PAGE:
Gang members said for children with no jobs, some of whom also may not have food at home, selling drugs is seen as the fastest and easiest way to make money. C-Lim said when and if they are caught, incarceration only temporarily stops them from dealing.
"Soon as I got out, it wasn't even a thought to not sell drugs," said C-Lim. "First thing I did; I needed to find me a sack when I got out so I could make some money."
"That's all you're going to do to me is throw me in jail?" said The Barber when asked if he worried about getting caught selling drugs. "Earned vacation; I ain't trippin. I don't have to pay bills or work or worry about getting shot."
For these gang members, jail time wasn't a deterrent and they suggest the criminal justice system reforms how it incarcerates juveniles. When children are locked up, they are never shown any help or mentored by authorities in juvenile detention. Members said they remember being told over and over that if they got caught again, they'd go away for a lot longer period of time. So, they just learned to not get caught.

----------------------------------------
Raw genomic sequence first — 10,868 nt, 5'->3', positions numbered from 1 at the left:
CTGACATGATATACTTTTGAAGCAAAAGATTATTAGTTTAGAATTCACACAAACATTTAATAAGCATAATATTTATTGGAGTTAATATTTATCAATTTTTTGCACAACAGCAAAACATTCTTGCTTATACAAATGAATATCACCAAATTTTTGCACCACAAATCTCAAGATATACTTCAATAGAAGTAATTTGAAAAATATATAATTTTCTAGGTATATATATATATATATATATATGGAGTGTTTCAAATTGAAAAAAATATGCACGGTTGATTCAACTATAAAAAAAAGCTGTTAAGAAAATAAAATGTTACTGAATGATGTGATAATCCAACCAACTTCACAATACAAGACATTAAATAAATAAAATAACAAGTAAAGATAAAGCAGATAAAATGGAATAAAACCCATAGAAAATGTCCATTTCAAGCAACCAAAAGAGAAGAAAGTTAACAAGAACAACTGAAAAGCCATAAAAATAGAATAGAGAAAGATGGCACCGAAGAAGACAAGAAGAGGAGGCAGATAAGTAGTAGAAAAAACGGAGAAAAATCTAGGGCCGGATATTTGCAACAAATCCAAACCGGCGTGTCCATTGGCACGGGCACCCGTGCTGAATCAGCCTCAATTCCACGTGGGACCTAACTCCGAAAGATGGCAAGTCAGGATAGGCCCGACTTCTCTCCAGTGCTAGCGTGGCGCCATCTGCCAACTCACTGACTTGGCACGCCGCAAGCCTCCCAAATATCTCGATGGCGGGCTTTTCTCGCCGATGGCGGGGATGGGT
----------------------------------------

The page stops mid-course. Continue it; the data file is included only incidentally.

One example of dealing drugs under the radar came when driving passed Fremont Park. Several people appeared to be camping or sleeping outdoors.
"Some of these homeless people are not really homeless," The Barber said. "They just dress bummy so the cops don't [mess] with them, cause they're really selling drugs."
"I've not heard the situation where they're dressing up as homeless people to throw us off, but I can confirm that gangs and other criminal enterprises have become more adaptive to their environments," Jones said. "They're constantly changing, morphing, and that's why it's so important for us as a police force to keep up with their trends."
For C-Lim, he left gang crimes when an opportunity to run a legitimate business became suddenly attainable. In 2005, C-Lim moved to Ventura to pursue a rap, acting and merchandizing career. His former music and business partner, John Castro, aka Lil' Danger, however, was arrested and is currently awaiting trial for murder in Spokane, Wash.
"Do you know how many rappers are sitting in prison?" asked C-Lim, of why he stays away from the gang's criminal activities. "I did plenty of shoot outs, gang bangin', jumpin' people. I'm 34 years old now. At the time, I thought it was cool, but I didn't have the right guidance."
For others, a better life is still an elusive dream. Members caution younger generations to avoid joining gangs because it's a hard cycle to break out from, but also a life with few rewards.
"When you go to jail, don't nobody care about you anymore," The Barber said. "I put in all kinds of work in jail and did I get any praise for it? No. You get out, do your cycle, and it's, 'If we need you to go do it again, you'll go do it again.' Unless you want this to be your life, and I mean you're whole entire life, there's no future in it."